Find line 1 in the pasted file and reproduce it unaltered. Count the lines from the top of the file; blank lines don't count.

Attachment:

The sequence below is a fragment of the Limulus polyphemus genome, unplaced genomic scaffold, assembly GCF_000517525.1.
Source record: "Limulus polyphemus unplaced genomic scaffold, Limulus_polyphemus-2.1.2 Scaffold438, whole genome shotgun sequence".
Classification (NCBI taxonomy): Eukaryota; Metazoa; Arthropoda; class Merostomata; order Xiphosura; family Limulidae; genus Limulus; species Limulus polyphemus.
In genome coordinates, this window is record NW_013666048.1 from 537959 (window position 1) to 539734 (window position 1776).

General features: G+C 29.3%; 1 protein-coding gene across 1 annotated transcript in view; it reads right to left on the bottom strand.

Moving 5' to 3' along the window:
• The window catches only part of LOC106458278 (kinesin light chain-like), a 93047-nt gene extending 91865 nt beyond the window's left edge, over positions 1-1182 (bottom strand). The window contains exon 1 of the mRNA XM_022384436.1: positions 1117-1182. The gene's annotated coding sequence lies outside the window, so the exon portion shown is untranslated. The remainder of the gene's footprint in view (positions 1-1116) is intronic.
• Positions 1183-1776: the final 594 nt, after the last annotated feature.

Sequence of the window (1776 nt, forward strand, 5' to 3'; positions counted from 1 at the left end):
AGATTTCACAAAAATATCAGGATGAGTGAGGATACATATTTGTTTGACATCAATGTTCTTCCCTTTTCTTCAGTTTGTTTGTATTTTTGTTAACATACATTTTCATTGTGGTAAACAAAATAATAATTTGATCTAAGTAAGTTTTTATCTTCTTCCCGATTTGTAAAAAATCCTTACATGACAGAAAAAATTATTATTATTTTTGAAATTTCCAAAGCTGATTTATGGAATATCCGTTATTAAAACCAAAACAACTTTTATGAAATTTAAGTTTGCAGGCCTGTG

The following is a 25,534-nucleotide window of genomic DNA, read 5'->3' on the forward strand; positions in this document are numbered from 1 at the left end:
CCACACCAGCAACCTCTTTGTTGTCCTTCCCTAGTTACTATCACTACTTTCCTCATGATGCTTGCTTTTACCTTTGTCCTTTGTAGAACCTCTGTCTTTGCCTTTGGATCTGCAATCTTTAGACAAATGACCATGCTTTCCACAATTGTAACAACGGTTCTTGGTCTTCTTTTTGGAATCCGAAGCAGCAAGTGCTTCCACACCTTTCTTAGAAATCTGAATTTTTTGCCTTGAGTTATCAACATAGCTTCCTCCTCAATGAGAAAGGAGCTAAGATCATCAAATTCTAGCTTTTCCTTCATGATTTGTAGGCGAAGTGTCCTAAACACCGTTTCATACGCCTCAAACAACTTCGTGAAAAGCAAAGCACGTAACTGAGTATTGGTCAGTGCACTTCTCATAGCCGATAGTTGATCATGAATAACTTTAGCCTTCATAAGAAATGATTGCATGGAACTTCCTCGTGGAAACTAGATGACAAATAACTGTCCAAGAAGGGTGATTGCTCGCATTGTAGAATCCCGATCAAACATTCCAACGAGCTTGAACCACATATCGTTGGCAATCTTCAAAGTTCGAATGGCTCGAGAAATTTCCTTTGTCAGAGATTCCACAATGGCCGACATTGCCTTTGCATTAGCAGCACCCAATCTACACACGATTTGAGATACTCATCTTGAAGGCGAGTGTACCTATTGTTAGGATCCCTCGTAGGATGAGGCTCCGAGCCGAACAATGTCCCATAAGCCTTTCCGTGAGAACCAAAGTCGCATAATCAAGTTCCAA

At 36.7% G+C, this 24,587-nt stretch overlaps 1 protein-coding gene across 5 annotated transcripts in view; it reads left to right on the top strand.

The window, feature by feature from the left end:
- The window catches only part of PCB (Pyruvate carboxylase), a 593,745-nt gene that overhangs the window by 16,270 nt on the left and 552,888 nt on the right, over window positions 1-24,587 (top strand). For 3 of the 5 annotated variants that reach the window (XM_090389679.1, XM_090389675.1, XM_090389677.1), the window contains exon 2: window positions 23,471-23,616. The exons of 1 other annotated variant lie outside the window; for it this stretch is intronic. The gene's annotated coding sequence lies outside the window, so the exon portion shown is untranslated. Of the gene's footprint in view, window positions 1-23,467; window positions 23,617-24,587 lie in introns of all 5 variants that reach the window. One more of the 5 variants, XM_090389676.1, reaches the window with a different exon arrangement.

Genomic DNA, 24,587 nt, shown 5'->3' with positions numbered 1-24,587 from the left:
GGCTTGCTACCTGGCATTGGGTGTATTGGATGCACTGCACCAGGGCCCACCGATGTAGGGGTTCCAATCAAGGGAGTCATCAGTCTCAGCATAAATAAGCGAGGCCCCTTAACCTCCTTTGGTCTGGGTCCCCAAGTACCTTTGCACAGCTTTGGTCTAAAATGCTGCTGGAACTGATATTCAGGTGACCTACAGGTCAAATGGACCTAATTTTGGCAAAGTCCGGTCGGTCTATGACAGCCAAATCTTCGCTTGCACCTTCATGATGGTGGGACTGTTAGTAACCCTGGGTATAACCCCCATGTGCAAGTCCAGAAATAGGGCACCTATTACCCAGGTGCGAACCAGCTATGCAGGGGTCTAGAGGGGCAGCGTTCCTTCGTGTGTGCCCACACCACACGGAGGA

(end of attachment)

The sequence below is a fragment of the Limulus polyphemus genome, unplaced genomic scaffold, assembly GCF_000517525.1.